HARRISBURG, Pa. (WHTM) — At the beginning of March, Pennsylvania State Senator and Republican governor candidate Doug Mastriano was set to appear for a deposition in front of the congressional committee looking into the Jan. 6 insurrection. On that day, there was no word from Mastriano.

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One month later, the highly discussed topic surrounding the candidate was brought up during Wednesday night’s one-hour debate where the four top Republican candidates vying for Pennsylvania’s open governor seat discussed top issues.

“You organized busses to the Capital on January 6, 2020, you’ve been subpoenaed to testify before the House committee investigating that day. To our knowledge, you have not responded to that subpoena. But what do you say to Republican voters tonight, specifically those who might be concerned that there are still legal issues ahead for you on that?” co-host of the debate Dennis Owens asked.

Mastriano responded, saying, “There are no legal issues.”

It was the first time Mastriano has commented on-air about the committee’s subpoena.

In February, the committee requested that Mastriano hand over documents and information by March 1 about efforts to name a slate of alternate Electoral College electors for former President Donald Trump and appear for the deposition on March 10.

According to an Associated Press article, Mastriano was in regular communication with Trump as the then-president sought to reverse his 2020 election loss and was outside the U.S. Capitol the afternoon of the Jan. 6 attack.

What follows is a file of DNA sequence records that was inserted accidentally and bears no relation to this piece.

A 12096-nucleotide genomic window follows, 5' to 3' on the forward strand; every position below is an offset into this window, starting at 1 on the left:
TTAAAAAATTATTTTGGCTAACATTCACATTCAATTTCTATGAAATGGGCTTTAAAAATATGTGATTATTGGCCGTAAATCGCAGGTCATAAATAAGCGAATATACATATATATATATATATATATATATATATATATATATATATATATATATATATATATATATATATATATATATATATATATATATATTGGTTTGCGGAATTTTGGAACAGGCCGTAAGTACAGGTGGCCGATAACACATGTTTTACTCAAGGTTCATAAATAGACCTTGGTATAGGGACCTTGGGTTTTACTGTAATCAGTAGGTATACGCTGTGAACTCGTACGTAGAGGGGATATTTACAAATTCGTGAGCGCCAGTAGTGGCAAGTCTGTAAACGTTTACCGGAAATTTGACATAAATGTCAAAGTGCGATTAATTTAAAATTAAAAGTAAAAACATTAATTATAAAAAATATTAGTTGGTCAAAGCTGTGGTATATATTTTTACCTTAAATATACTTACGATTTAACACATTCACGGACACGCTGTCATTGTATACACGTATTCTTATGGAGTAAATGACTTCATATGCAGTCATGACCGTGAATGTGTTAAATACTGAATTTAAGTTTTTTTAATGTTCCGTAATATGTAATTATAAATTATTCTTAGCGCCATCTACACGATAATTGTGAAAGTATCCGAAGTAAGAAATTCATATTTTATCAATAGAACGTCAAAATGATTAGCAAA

“I’ll delineate in the U.S. Constitution, that we have five freedoms delineated in the First Amendment — the freedom of religion, press, speech, assembly, and the right to address the government. I was there to hear my president speak, and then I was invited to speak at two locations, exercising my constitutional right, and shame on the media and the Democrats who are painting anyone who was down there as a villain,” Mastriano said Wednesday night.

Mastriano’s presence at the U.S. Capital on Jan. 6 is not new information. He has previously confirmed it with abc27’s Owens, on the steps of the Capitol in Harrisburg, saying that he was there but left when things got violent.

“Once I realized all the speaking events were off we left, and that’s a darn shame, and I was there to cheer on the Congress, the House, and the Senate, not to disrupt it,” Mastriano said.

Throughout the campaign, Mastriano has been at the top of Republican primary polls, something that the Democratic Governors Association has reacted sharply to in the past.

“Doug Mastriano is running for governor on dangerous lies and die-hard loyalty to Trump, but he won’t escape accountability for his involvement in the deadly January 6th insurrection,” the association said.

Mastriano continued Wednesday night in his response to Owens’ question, saying, “Barack Obama said in 2016, and this station played that, said that to condemn a group based on the actions of one is irresponsible and wrong. So condemning all those people that did nothing wrong is an injustice to our freedom.”

Mastriano, in his closing statements, said Pennsylvania needs someone who has been constantly fighting for election integrity and taking the shot for it.

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“Even subpoenaed by this McCarthyist Democrat Cabal in Congress. We need someone who is not afraid to stand up to the Left,” Mastriano said.

To watch the full debate, click on the video player above.

There are nine total candidates in the Republican primary field running for Gov. Tom Wolf’s seat. Their names will appear on the ballot for the May 17 primary general election. Democratic candidate Josh Shapiro is running unopposed. Voters must register to vote by May 2.